What the 34 Open House Midterm Seats Have in Common

Over the past several months, 34 House Republicans and Democrats have announced plans to either retire or run for higher office in the 2018 midterm elections. At their Fall 2017 Briefing, the team at Cook Political Report presented a summary of these vacancies which include 11 open Democratic seats and 23 open Republican seats. Here’s a look at how these open seats came to be and what they have in common:

16 members are retiring, 9 are running for Governor, 8 are running for Senate, and 1 is resigning.

Reasons for open house seats in 2018 midterms.

The average House member retiring in 2018 has been in office for 16 years.

The average retiring House member has spent 8 terms in office and range from 2-term Rep. Trott (R-MI-11) to 16-term Rep. Smith (R-TX-21). For those seeking a governorship, the average member has served 4 terms including 3-term Rep. Hanabusa (D-HI-1) and 7-term Rep. Pearce (R-NM-1). And when it comes to Senate hopefuls, the average member has served 3 and a half terms including single term Rep. Rosen (D-NV-4) and 8-term Rep. Blackburn (R-TN-7).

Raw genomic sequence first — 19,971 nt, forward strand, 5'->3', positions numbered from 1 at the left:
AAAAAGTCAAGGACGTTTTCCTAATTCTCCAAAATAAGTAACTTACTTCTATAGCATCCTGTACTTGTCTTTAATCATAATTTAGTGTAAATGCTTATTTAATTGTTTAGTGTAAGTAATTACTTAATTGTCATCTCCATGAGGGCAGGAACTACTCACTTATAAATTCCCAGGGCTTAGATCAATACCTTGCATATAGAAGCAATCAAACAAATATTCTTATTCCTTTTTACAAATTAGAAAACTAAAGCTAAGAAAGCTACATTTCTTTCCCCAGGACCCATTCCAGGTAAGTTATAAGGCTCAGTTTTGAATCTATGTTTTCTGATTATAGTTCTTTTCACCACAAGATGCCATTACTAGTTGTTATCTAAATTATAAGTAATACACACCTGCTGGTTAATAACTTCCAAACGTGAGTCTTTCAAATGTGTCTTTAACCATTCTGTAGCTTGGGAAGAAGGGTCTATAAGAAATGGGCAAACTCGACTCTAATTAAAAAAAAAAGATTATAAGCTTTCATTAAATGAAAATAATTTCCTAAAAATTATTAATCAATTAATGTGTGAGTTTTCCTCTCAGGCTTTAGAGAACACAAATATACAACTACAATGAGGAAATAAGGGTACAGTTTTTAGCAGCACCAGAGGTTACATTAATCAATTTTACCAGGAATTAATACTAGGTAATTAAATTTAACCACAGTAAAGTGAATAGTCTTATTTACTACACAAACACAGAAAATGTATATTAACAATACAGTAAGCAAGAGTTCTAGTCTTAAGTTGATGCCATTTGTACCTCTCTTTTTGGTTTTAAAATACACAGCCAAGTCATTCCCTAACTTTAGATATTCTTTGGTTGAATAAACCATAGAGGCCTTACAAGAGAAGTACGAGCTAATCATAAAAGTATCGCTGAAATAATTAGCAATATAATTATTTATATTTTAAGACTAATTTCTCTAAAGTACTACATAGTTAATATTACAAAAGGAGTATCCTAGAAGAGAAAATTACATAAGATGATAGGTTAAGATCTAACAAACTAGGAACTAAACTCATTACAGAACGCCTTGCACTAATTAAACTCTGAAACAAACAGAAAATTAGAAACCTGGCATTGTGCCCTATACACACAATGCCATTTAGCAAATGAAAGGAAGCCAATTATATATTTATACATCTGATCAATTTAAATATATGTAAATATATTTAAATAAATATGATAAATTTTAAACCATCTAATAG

Average time in house before vacancy or retirement.

Republican House members running for higher office are vacating seats in strong Republican districts.

The average Cook PVI of the ten House Republicans vacating their seats to run for Senate or Governor is R+16. Whereas the seven House Democrats running for higher office come from districts with an average Cook PVI of D+6, including two districts that lean Republican.

23 open Republican seats for 2018 House Midterms

23 open Republican seats for 2018 House Midterms

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